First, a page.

The Concept of Bodhicitta in Śāntideva's Bodhicaryāvatāra

By Francis Brassard

Subjects: Asian Studies
Series: SUNY series, McGill Studies in the History of Religions, A Series Devoted to International Scholarship
Paperback : 9780791445761, 203 pages, April 2000
Hardcover : 9780791445754, 203 pages, April 2000

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Table of contents

List of Abbreviations


1. Bodhicitta and the spiritual path of the Bodhisattva

1. Methodological considerations
2. Santideva’s Bodhicaryavatara


i. The text
ii. Santideva
iii. Prajñakaramati


3. Review of literature


i. Daisetz Teitaro Suzuki
ii. Sangharakshita


2. Bodhicitta as a desire for enlightenment

1. The idea of desire
2. Criticism of bodhicitta as an act of will


i. Citta (mind)
ii. Citta-utpada (arising of the mind)
iii. The two types of bodhicitta
iv. The ethical aspect of bodhicitta


3. Conclusion

3. Bodhicitta as an object of concentration

1. Arguments in favor of bodhicitta as an object of concentration


i. Derivatives of the Sanskrit verbal roots √grah (to take) and √dhr (to hold)
ii. The practice of meditation
iii. Implications related to the idea of bodhicitta as an object of concentration


2. Criticism of bodhicitta as an object of concentration

4. Bodhicitta as cultivation of awareness

1. The nature of religious language


i. The functional aspect of religious language
ii. The metaphysical aspect of religious language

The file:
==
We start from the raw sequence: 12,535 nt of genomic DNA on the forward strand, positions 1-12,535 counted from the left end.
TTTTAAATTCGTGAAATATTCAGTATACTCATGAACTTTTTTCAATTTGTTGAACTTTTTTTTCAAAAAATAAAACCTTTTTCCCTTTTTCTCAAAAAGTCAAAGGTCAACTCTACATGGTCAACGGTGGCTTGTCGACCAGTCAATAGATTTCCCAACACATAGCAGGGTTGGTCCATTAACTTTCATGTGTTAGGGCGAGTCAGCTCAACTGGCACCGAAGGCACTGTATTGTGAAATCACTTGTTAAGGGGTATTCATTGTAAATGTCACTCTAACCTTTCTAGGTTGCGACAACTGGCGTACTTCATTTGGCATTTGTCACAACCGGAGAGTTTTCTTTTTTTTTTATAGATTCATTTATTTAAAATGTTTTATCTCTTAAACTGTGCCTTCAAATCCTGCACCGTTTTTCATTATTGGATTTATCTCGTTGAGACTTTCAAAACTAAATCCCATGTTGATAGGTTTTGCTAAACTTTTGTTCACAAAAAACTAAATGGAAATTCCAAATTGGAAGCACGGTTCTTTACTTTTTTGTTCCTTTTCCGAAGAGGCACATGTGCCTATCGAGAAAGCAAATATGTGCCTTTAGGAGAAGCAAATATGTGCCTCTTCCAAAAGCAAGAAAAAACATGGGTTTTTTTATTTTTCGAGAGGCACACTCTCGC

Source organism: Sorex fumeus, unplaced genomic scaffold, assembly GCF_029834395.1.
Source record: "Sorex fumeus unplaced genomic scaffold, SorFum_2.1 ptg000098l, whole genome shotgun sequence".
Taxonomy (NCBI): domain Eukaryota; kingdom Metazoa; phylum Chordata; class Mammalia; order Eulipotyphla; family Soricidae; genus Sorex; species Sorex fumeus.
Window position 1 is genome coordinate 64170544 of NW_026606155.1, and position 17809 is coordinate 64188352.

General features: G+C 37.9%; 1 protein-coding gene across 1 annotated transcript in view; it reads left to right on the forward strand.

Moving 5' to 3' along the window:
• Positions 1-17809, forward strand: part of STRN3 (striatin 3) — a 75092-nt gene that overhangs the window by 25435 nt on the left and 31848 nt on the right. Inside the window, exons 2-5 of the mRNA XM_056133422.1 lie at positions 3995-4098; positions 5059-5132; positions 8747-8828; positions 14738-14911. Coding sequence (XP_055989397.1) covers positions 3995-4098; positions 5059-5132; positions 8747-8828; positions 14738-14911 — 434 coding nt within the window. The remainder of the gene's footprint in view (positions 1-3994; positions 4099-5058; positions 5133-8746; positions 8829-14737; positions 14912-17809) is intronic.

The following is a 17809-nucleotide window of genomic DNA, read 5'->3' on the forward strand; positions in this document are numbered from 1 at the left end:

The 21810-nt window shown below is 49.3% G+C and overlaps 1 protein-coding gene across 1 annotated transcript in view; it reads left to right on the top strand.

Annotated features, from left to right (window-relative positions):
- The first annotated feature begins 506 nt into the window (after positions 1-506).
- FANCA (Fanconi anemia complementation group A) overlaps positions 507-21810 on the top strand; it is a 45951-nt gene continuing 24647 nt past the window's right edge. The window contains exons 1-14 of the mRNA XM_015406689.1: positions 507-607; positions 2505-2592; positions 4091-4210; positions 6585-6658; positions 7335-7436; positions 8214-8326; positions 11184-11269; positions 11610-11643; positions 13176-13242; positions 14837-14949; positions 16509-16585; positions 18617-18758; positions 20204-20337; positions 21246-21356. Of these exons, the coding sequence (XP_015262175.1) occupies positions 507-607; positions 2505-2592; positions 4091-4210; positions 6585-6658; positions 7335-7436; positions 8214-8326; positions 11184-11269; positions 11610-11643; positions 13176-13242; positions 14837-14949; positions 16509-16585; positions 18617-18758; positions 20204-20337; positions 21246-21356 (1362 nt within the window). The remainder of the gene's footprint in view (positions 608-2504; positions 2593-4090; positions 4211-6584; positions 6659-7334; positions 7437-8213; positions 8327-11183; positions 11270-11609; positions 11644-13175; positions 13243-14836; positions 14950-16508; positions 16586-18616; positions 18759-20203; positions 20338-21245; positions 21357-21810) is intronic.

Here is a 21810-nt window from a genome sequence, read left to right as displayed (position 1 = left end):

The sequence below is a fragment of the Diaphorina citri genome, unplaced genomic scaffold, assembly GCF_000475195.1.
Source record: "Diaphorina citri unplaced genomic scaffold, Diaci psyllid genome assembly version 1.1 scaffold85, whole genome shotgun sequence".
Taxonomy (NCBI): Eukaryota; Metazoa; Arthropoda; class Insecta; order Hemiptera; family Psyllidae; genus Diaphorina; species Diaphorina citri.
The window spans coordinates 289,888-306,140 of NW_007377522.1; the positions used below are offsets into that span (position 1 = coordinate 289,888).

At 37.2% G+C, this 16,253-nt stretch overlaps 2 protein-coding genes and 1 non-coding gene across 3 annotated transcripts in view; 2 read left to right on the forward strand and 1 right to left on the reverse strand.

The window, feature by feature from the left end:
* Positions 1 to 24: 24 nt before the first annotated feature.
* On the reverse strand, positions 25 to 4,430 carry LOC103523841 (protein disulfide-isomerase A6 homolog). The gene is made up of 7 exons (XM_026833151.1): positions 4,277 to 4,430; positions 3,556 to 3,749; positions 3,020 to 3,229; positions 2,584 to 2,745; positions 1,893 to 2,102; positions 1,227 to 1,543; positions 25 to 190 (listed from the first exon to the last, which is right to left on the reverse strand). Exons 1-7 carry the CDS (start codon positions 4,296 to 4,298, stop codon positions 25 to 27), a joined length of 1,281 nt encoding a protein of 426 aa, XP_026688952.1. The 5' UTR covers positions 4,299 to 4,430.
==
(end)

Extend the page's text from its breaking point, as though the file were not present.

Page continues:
iii. The ethical aspect of religious language


2. The cultivation of awareness


i. Examples of the cultivation of awareness
ii. The feeling of detachment
iii. The breaking up of distinctions


3. The practice of devotion


i. Saddha/sraddha


4. Conclusion

5. The aspect of renunciation


i. The klesas (mental afflictions) and the cultivation of awareness
ii. Ksantiparamita (the Perfection of patience)
iii. The workings of the mind


6. The aspect of conversion


i. Viryaparamita (the Perfection of endeavor)


7. The aspect of contemplation



An examination of bodhicitta, a key concept in Mahauyauna Buddhism.


This book explores an important concept within the Buddhist Mahāyāna tradition, bodhicitta. This term appears frequently in Sanskrit literature relating to the spiritual practices of the bodhisattva in Mahāyāna Buddhism and has been variously translated as "thought of enlightenment" or "desire of enlightenment." Francis Brassard offers a contextual analysis of bodhicitta based on the presuppositions underlying the spiritual practice of the bodhisattva. Since the understanding that emerges involves how one ought to view the process of spiritual transformation, this work contributes to Buddhist psychology and soteriology in particular, and to comparative religions in general. The book surveys the various interpretations of the concept of bodhicitta, analyzes its possible functions in the context of the spiritual path of the aspirant to enlightenment, and discusses an understanding of bodhicitta in the context of the Śāntideva's Bodhicaryāvatāra.

Francis Brassard is Assistant Professor of Religion at Berry College, Georgia.


"Brassard deals clearly and intelligently with key issues involved in this crucial topic." -- Taigen Dan Leighton, cotranslator of Dogen's Pure Standards for the Zen Community: A Translation of Eihei Shingi

"This is a thorough and careful exploration of the psychology and soteriology of a particular medieval Indian Buddhist work, Santideva's Bodhicaryavatara, with occasional reference to its only surviving Indian commentary (by Prajnakaramati)." -- Paul J. Griffiths, author of On Being Buddha: The Classical Doctrine of Buddhahood